World No.3 Rafael Nadal will once again come to the French Open as the overwhelming favourite to win the title in Paris for the unprecedented 14th time. The Spaniard has long established himself as the King of Clay, and much of this tag emerged from his dominance on the clay courts of the French capital.
Ever since Nadal made his debut as a teenager at Roland Garros in 2005, he has been dominant at the tournament. In fact, he is inarguably the greatest champion in the history of the French Open. Such has been the authority of Nadal in Paris that he has won a whopping 100 matches and lost only two in the last 16 years. At the age of 34, he is also the oldest French Open champion since 1972 and the third oldest overall.
With 13 championship wins at Roland Garros, Nadal is also the only player in (both men’s and women’s) history to have won as many titles at the same venue. After an early stutter, the Spaniard resurrected his clay court campaign for the season by winning the Barcelona Open and the Rome Masters. The southpaw comes in fully prepared for another historical run in Paris.
As we warm up to the event, let us throw light on some key elements that will work in Nadal’s favour.
Although there is talk about the next generation reducing the gap between them and the Big-Three, the likes of Stefanos Tsitipas, Daniil Medvedev, Andrey Rublev and Alexander Zverev are yet to win a Grand Slam. While the Greek sensation might have enjoyed a successful time on the clay this season, it is unlikely that he will be able to nail his maiden Slam in Paris in the next few weeks. While the Russian has already declared his hatred for the surface, the German continues to remain an enigma in the Grand Slams.
Moreover, for the next generation to crack the code at Roland Garros, they will have to endure 14 days of physical and mental endurance, which at this point appears doubtful. While Dominic Thiem can be a dark horse, the Austrian’s recent injury and poor form might prevent him from reaching the final stages this year.
Given the recent past performances at the French Open of the aforementioned names, we might only see Tsitsipas in the final four on the last Friday of the French Open. That said, he will eventually be forced into submission when he faces a high-spirited, determined Nadal in Paris.
Djokovic only threat to Rafa’s dominance?
Novak Djokovic has been Nadal’s biggest threat over the past decade, across surfaces. The Serb has consistently stopped the Spaniard from winning multiple Majors in the past. While Djokovic might not be the favourite against Nadal on clay in Paris, he still remains the biggest threat.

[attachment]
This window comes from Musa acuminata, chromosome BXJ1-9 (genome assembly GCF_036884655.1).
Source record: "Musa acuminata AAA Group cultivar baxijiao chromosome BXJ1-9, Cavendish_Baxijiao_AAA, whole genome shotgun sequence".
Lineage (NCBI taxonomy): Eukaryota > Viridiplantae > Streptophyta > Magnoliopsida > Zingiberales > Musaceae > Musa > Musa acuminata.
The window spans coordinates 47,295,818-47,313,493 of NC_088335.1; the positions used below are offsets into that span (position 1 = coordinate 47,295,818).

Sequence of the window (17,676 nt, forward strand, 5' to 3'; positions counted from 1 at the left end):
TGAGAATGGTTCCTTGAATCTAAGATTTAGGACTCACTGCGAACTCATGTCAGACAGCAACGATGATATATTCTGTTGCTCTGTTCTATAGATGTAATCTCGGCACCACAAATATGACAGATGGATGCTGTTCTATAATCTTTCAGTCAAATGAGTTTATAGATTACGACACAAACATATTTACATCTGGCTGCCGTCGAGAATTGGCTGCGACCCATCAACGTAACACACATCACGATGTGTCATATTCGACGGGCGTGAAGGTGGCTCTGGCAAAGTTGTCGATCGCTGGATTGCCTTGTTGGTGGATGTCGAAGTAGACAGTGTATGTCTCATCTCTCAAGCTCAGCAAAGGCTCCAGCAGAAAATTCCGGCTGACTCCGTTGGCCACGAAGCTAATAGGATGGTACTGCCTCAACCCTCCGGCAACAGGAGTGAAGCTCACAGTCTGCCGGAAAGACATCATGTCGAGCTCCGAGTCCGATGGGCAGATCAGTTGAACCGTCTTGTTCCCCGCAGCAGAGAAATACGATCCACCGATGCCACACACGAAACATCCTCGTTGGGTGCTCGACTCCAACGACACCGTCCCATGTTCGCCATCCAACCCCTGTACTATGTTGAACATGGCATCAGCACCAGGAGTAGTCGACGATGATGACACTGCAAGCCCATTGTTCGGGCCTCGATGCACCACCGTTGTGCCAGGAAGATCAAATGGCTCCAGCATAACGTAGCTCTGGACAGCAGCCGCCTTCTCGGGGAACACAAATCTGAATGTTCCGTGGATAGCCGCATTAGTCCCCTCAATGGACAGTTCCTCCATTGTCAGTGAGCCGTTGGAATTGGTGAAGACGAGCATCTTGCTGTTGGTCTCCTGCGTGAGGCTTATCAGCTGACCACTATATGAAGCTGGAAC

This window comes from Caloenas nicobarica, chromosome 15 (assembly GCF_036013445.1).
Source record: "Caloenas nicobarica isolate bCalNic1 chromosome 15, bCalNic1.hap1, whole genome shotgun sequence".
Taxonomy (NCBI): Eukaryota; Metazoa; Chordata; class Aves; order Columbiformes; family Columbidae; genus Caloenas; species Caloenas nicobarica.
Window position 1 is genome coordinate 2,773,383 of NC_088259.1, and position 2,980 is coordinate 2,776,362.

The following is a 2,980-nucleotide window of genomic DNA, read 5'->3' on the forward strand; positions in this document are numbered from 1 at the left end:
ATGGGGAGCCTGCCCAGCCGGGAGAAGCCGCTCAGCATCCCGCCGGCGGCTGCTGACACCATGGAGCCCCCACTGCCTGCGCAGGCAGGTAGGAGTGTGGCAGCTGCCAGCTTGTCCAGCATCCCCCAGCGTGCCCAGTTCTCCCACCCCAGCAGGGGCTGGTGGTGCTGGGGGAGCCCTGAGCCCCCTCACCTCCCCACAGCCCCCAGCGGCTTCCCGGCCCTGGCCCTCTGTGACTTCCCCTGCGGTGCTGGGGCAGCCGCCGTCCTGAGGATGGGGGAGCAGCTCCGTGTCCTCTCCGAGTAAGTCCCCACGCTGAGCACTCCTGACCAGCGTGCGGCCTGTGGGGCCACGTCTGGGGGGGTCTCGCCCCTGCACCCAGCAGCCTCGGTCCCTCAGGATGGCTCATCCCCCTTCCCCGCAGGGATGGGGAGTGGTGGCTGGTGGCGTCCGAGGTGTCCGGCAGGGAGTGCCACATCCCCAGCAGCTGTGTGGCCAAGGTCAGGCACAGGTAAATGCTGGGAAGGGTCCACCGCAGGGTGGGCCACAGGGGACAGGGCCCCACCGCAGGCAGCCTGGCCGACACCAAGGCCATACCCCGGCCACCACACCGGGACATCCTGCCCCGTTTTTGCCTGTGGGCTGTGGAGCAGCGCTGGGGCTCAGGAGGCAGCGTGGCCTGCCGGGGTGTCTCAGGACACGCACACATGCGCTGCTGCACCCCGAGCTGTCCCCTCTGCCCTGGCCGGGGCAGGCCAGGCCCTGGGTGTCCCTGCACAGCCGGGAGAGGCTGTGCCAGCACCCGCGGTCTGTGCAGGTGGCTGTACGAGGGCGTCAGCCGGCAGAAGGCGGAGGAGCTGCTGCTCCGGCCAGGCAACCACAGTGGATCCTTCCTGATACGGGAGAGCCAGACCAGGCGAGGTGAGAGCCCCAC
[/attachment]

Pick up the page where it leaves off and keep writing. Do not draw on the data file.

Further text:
Djokovic is the only player in history, along with Robin Soderling to have beaten Nadal at the French Open. While the Swede stunned Nadal in the fourth round in 2009, Djokovic beat Nadal in the 2015 quarterfinals.
Moreover, Djokovic is also the only player to have pushed Nadal to five sets in the semis of Roland Garros (2013). He was also seen bothering Nadal in the finals of the 2012 championships, where he took eight games on the bounce, before the rain break changed the momentum in Nadal’s favour.
But perhaps, Djokovic’s biggest asset is his belief, where he genuinely believes that he can beat Nadal on the clay courts of the French Open for the second time. Although the top-ranked player received a drumming from the champion in the last year’s finals, it would be a folly to ignore Djokovic’s mental and physical prowess.
Clinical in the early rounds
Unlike other Grand Slams, where Nadal is susceptible in the early rounds, the 20-time Major winner has never faltered at the early stages of the French Open. Only once has Nadal ever been taken to five sets in the early rounds in Paris. In 2011, the big serving John Isner did manage to lead Nadal by two sets to one in the opening round, before he lost to Nadal in five sets. The King of Clay is always quick off the blocks at Roland Garros, and only gets better as the tournament progresses.
Court Dimensions & Conditions at French Open 2021!
Nadal plays most of his matches on the Philippe Chartrier- main court, where the court allows Nadal to roam several feet behind the baseline to retrieve balls out of the corners. Also returning the serve deep in the court, he can take a massive swing at the ball and take the advantage away from the aggressive players. In addition, Nadal is a master at using the angles at the Chartrier. Since the baseline and the width doesn’t stop him from going back and using his top-spin, Nadal gets into position of dominating the play.
Also, unlike the other clay courts we see at the ATP events, the surface at the French Open suits Nadal more. Simply put, the thickness of the clay enables Nadal to use his leg strength to wear out his opponents in the longer rallies. It also reduces the power and the serve speed of his rivals. Since this edition of the French Open is traditionally going to be played in the summer, the hot weather conditions will once again help Nadal. With the sun shining, the court will further aid Nadal’s top-spin forehand, which can hurt his opponents.
With no apparent threats, Nadal’s biggest challenge could come in the form of injury. Historically, the Spaniard has been in the pink of health during the entire fortnight of the French Open. That said, we also saw how he was forced to withdraw from the event in the early rounds of 2016.
The 13-time French Open winner might even get seeded third for the tournament, and the organizers will do well to place Nadal in the opposite half of Djokovic. While we will discover where defending champion falls on Thursday evening, he is unlikely to be prevented from winning his 14th title in Paris and record-breaking 21st Grand Slam!
It’s Paris. It’s summer. It’s once again time for VAMOS!